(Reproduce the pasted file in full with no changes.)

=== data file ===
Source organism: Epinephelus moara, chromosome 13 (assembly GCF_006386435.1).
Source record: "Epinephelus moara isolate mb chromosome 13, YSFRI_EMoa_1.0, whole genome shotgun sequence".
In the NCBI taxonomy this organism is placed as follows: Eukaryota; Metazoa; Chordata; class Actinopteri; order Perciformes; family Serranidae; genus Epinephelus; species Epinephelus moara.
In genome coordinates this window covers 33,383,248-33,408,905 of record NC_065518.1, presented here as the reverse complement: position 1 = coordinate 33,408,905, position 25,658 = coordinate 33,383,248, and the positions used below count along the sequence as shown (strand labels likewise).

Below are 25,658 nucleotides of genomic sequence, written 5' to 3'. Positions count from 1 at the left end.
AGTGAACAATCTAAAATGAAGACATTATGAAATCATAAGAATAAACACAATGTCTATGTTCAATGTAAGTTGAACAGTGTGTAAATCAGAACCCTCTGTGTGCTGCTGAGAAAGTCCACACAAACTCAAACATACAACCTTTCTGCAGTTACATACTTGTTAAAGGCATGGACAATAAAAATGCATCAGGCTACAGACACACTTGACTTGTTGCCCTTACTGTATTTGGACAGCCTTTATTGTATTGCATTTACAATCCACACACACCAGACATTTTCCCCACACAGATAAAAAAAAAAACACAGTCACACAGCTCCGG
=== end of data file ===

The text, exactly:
Source organism: Epinephelus moara, chromosome 13 (assembly GCF_006386435.1).
Source record: "Epinephelus moara isolate mb chromosome 13, YSFRI_EMoa_1.0, whole genome shotgun sequence".
In the NCBI taxonomy this organism is placed as follows: Eukaryota; Metazoa; Chordata; class Actinopteri; order Perciformes; family Serranidae; genus Epinephelus; species Epinephelus moara.
In genome coordinates this window covers 33,383,248-33,408,905 of record NC_065518.1, presented here as the reverse complement: position 1 = coordinate 33,408,905, position 25,658 = coordinate 33,383,248, and the positions used below count along the sequence as shown (strand labels likewise).

Below are 25,658 nucleotides of genomic sequence, written 5' to 3'. Positions count from 1 at the left end.
AGTGAACAATCTAAAATGAAGACATTATGAAATCATAAGAATAAACACAATGTCTATGTTCAATGTAAGTTGAACAGTGTGTAAATCAGAACCCTCTGTGTGCTGCTGAGAAAGTCCACACAAACTCAAACATACAACCTTTCTGCAGTTACATACTTGTTAAAGGCATGGACAATAAAAATGCATCAGGCTACAGACACACTTGACTTGTTGCCCTTACTGTATTTGGACAGCCTTTATTGTATTGCATTTACAATCCACACACACCAGACATTTTCCCCACACAGATAAAAAAAAAAACACAGTCACACAGCTCCGG